• Early ambulation is encouraged to help reduce the risk of blood clots and deep vein thrombosis. You will find it difficult to stand up straight but you will be encouraged to stand up and start walking around as soon as you are physically able to do so. You will be given assistance getting out of bed until you are confident you can be independent without straining your wound or abdominal muscles.

Getting in and out of bed through side-lying

Recommended method for getting out of bed

  • Gently brace as demonstrated by your physiotherapist. Bracing involves gentle activation of pelvic floor muscles and deep tummy muscles.
  • Make sure the bed is flat. Draw in the pelvic floor as you bend both knees up one at a time.
  • Roll over to your side without twisting too much and keep your knees bent.
  • With your top arm well in front of you, push your upper body forward and up, as you allow your legs to go down at the same time.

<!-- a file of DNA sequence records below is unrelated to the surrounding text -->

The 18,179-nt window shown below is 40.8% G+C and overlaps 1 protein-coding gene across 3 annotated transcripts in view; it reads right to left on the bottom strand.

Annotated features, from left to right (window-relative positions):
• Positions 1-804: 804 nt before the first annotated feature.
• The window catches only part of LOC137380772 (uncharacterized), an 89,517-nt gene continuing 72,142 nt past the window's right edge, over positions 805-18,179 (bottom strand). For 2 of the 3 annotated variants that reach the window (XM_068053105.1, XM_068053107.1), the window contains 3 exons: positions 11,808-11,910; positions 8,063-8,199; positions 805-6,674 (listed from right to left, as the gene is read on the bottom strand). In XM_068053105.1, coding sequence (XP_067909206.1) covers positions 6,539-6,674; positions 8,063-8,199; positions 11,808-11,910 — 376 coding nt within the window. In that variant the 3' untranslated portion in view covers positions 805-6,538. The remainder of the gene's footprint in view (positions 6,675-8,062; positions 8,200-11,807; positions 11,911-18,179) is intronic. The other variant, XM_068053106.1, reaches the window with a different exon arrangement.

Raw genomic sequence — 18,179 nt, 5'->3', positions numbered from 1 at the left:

• Remember to keep breathing, keep your knees bent, and come forward and up to sitting in one smooth action.
  • Always try to stand tall, with your shoulders relaxed as you walk.
  • By the time you are ready to go home you will be independent with your daily activities.


To avoid nausea and vomiting following surgery it is important to slowly introduce foods. You will progress from clear fluids to light diet depending on what you can tolerate. You should be eating your usual diet by the time you leave the hospital.